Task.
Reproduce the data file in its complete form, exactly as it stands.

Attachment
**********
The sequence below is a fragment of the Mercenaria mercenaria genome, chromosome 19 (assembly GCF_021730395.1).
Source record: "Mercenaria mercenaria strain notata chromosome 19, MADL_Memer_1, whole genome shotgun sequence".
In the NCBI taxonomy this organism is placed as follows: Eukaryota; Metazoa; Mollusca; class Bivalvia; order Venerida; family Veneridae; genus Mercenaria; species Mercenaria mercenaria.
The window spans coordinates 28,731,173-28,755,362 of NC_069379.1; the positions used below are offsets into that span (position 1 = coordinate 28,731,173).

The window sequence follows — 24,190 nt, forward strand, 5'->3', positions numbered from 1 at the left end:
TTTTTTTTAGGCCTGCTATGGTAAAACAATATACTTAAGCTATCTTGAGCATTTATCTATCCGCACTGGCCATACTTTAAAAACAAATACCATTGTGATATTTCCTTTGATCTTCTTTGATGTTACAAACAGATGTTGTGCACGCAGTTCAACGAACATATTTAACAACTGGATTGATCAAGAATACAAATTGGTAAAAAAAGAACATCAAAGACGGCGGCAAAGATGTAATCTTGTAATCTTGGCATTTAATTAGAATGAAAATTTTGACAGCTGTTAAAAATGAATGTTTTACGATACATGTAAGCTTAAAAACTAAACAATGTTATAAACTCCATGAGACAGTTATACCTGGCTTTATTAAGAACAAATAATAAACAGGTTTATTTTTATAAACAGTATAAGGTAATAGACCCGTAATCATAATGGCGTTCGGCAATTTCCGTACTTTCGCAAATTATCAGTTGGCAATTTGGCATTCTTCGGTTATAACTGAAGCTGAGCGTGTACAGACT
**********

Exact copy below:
The sequence below is a fragment of the Mercenaria mercenaria genome, chromosome 19 (assembly GCF_021730395.1).
Source record: "Mercenaria mercenaria strain notata chromosome 19, MADL_Memer_1, whole genome shotgun sequence".
In the NCBI taxonomy this organism is placed as follows: Eukaryota; Metazoa; Mollusca; class Bivalvia; order Venerida; family Veneridae; genus Mercenaria; species Mercenaria mercenaria.
The window spans coordinates 28,731,173-28,755,362 of NC_069379.1; the positions used below are offsets into that span (position 1 = coordinate 28,731,173).

The window sequence follows — 24,190 nt, forward strand, 5'->3', positions numbered from 1 at the left end:
TTTTTTTTAGGCCTGCTATGGTAAAACAATATACTTAAGCTATCTTGAGCATTTATCTATCCGCACTGGCCATACTTTAAAAACAAATACCATTGTGATATTTCCTTTGATCTTCTTTGATGTTACAAACAGATGTTGTGCACGCAGTTCAACGAACATATTTAACAACTGGATTGATCAAGAATACAAATTGGTAAAAAAAGAACATCAAAGACGGCGGCAAAGATGTAATCTTGTAATCTTGGCATTTAATTAGAATGAAAATTTTGACAGCTGTTAAAAATGAATGTTTTACGATACATGTAAGCTTAAAAACTAAACAATGTTATAAACTCCATGAGACAGTTATACCTGGCTTTATTAAGAACAAATAATAAACAGGTTTATTTTTATAAACAGTATAAGGTAATAGACCCGTAATCATAATGGCGTTCGGCAATTTCCGTACTTTCGCAAATTATCAGTTGGCAATTTGGCATTCTTCGGTTATAACTGAAGCTGAGCGTGTACAGACT